Re: Summary: Secure APT Key Management
Anthony Towns <firstname.lastname@example.org> writes:
> Joey: Thanks for the Bcc.
> On Sun, Jul 30, 2006 at 12:56:26PM +0200, Martin Schulze wrote:
>> 5. http://lists.debian.org/debian-release/2006/07/msg00202.html
>> Rapha?l Hertzog suggested to use two signatures, one from a yearly
>> key and one from a stable release key.
> From the discussion previously, it seemed that the way keys would be updated
> usually was by:
> (1) someone has a working system
> (2) they apt-get update, verified by key N
Which fails due to:
- key roll over was already, user uypgrades too late
- key expired, as has happened on every roll over so far
- key compromised, unscheduled roll over
> (3) they apt-get dist-upgrade to a new apt, which automatically sets
> key N+1 as a trusted key
This then means accepting the new key without any trust.
> (4) apt-get update, verified by key N+1
> That means there needs to be an overlap between when the new key is added
> to the distro (both for propogation to testing and included in a stable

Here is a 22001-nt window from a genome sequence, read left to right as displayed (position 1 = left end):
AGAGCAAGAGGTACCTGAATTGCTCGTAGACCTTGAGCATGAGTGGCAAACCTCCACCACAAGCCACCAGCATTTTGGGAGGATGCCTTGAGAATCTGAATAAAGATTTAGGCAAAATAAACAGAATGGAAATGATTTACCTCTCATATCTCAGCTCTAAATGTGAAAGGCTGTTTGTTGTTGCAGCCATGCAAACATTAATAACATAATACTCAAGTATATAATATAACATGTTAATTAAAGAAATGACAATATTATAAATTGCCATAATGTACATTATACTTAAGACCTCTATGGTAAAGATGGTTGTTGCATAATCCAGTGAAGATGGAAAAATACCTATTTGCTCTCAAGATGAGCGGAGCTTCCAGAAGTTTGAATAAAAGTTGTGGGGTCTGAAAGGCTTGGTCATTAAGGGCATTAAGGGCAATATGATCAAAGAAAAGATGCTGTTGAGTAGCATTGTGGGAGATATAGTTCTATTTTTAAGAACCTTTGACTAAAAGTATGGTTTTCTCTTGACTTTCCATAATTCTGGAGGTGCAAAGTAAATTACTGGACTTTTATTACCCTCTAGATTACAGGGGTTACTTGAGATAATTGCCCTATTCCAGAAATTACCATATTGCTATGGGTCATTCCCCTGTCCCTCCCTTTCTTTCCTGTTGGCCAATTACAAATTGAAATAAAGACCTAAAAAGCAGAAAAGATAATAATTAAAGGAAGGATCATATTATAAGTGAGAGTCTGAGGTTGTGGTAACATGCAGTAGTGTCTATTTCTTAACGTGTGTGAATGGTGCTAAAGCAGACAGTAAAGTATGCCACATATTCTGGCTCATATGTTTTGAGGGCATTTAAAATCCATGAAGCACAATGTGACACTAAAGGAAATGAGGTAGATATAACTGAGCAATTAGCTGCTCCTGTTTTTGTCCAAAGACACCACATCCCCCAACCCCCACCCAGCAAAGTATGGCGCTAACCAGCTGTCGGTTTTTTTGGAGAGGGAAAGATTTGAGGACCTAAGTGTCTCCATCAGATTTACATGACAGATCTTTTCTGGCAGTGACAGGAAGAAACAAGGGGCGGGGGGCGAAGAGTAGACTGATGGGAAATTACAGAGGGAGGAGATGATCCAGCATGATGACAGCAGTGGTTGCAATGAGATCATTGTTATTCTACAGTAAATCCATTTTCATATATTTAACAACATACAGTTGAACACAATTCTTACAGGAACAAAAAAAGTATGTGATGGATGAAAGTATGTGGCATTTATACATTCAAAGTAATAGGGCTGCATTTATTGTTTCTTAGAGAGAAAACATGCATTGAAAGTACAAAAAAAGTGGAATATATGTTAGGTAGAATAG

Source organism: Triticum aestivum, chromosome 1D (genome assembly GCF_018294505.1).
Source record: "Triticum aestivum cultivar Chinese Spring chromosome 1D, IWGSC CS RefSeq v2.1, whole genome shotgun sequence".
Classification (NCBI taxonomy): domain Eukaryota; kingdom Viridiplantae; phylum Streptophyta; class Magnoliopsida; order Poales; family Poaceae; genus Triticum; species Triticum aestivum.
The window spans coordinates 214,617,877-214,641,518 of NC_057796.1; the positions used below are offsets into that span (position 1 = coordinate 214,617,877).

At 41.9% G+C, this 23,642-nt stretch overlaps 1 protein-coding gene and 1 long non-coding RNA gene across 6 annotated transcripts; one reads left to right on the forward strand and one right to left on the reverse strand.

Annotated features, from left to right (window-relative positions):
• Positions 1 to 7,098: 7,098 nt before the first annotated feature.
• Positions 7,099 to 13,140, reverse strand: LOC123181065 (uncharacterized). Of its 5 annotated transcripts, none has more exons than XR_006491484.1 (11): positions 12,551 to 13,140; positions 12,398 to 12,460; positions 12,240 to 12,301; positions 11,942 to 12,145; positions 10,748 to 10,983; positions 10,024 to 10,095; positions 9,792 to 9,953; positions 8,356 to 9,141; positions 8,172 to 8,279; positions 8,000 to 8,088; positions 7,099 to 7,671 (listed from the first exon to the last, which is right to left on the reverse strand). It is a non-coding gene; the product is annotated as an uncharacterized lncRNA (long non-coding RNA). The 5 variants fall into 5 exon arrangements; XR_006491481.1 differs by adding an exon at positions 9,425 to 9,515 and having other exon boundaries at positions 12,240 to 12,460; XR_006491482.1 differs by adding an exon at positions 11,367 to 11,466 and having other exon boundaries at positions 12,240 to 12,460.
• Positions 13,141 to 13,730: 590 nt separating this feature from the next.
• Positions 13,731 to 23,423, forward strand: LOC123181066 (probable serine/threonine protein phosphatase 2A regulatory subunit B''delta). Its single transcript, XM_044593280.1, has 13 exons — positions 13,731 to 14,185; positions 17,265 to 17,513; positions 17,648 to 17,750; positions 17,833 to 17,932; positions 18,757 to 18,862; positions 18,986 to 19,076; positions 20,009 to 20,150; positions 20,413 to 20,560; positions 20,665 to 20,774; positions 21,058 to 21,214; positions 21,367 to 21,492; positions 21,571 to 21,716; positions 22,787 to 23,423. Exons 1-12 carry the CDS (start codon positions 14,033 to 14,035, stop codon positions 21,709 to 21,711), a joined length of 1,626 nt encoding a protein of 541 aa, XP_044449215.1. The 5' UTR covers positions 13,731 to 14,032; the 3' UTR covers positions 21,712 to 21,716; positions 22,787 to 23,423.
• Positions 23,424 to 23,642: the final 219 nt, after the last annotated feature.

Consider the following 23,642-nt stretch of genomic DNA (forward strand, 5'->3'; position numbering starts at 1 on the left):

> point release) and the old key is used for signing packages.
> So having a "release" key would be something like:
> * create a new key now that will work for etch's lifetime
> (assuming etch+1 releases 18 months after etch in July 2008,
> and gets security support for a further 12 months, that's from
> 2006-12-01 -> 2009-06-30)
> * (if necessary releasing a new etch key if etch+1 hasn't been released
> and etch's key is set to expire during the next point release)
> * creating a new key for etch+1's lifetime prior to it's release
> by at least one point release of etch, that will last for as long
> as etch+1's expected lifetime
> And having an annual key would be something like:
> * including the 2006 key in apt in all suites (sarge, etch, unstable)
> * creating the 2007 key in time to be included in the last sarge
> point release in 2006, and first etch release in 2006
> * creating the 2008 key in time to be included in the last etch
> point release in 2007, and to propogate through to testing before
> 2008, etc
> * repeat...
Plus several backup keys in case a unscheduled roll over has to be
done. You also need keys for stable, testing/unstable/experimental,
security, backports, snapshot.d.n, and all the inofficial archives out
there that also want to sign Release files. Managing all the
(semi)official keys well in advance will be near impossible and Debian
hasn't even managed to do a single key roll over on time yet, let
alone well in advance.
Past records indicate that this will be impossible. Any good key
handling HAS to plan for screwups. For me that means new keys must be
validated against the web of trust and not any short lived special
key, at leats optionaly. Updating the key contained in the apt.deb is
a nice idea but will surely fail at some point.